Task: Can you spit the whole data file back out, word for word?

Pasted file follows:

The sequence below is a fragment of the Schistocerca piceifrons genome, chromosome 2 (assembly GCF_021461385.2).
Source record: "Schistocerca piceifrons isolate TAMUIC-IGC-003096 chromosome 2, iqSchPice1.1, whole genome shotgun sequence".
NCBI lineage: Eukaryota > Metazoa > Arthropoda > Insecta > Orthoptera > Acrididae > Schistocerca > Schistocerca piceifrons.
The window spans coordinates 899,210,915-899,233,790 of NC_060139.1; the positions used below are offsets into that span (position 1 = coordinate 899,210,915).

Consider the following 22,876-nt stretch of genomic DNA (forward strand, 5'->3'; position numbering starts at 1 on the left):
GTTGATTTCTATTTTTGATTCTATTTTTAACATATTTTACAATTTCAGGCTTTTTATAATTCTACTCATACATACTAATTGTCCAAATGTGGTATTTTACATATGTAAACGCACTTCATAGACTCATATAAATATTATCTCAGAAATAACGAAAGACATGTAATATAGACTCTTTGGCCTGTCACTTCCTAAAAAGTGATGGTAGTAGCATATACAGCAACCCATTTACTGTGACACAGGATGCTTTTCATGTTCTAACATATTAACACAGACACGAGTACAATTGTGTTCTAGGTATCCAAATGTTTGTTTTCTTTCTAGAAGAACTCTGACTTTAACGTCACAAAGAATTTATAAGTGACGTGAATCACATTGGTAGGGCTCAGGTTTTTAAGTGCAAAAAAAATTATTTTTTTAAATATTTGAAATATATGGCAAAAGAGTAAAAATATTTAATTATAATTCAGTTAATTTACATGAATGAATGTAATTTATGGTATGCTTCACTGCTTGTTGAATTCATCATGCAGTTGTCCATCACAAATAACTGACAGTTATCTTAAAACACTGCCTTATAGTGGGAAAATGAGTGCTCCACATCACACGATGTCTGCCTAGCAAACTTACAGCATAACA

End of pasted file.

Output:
The sequence below is a fragment of the Schistocerca piceifrons genome, chromosome 2 (assembly GCF_021461385.2).
Source record: "Schistocerca piceifrons isolate TAMUIC-IGC-003096 chromosome 2, iqSchPice1.1, whole genome shotgun sequence".
NCBI lineage: Eukaryota > Metazoa > Arthropoda > Insecta > Orthoptera > Acrididae > Schistocerca > Schistocerca piceifrons.
The window spans coordinates 899,210,915-899,233,790 of NC_060139.1; the positions used below are offsets into that span (position 1 = coordinate 899,210,915).

Consider the following 22,876-nt stretch of genomic DNA (forward strand, 5'->3'; position numbering starts at 1 on the left):
GTTGATTTCTATTTTTGATTCTATTTTTAACATATTTTACAATTTCAGGCTTTTTATAATTCTACTCATACATACTAATTGTCCAAATGTGGTATTTTACATATGTAAACGCACTTCATAGACTCATATAAATATTATCTCAGAAATAACGAAAGACATGTAATATAGACTCTTTGGCCTGTCACTTCCTAAAAAGTGATGGTAGTAGCATATACAGCAACCCATTTACTGTGACACAGGATGCTTTTCATGTTCTAACATATTAACACAGACACGAGTACAATTGTGTTCTAGGTATCCAAATGTTTGTTTTCTTTCTAGAAGAACTCTGACTTTAACGTCACAAAGAATTTATAAGTGACGTGAATCACATTGGTAGGGCTCAGGTTTTTAAGTGCAAAAAAAATTATTTTTTTAAATATTTGAAATATATGGCAAAAGAGTAAAAATATTTAATTATAATTCAGTTAATTTACATGAATGAATGTAATTTATGGTATGCTTCACTGCTTGTTGAATTCATCATGCAGTTGTCCATCACAAATAACTGACAGTTATCTTAAAACACTGCCTTATAGTGGGAAAATGAGTGCTCCACATCACACGATGTCTGCCTAGCAAACTTACAGCATAACA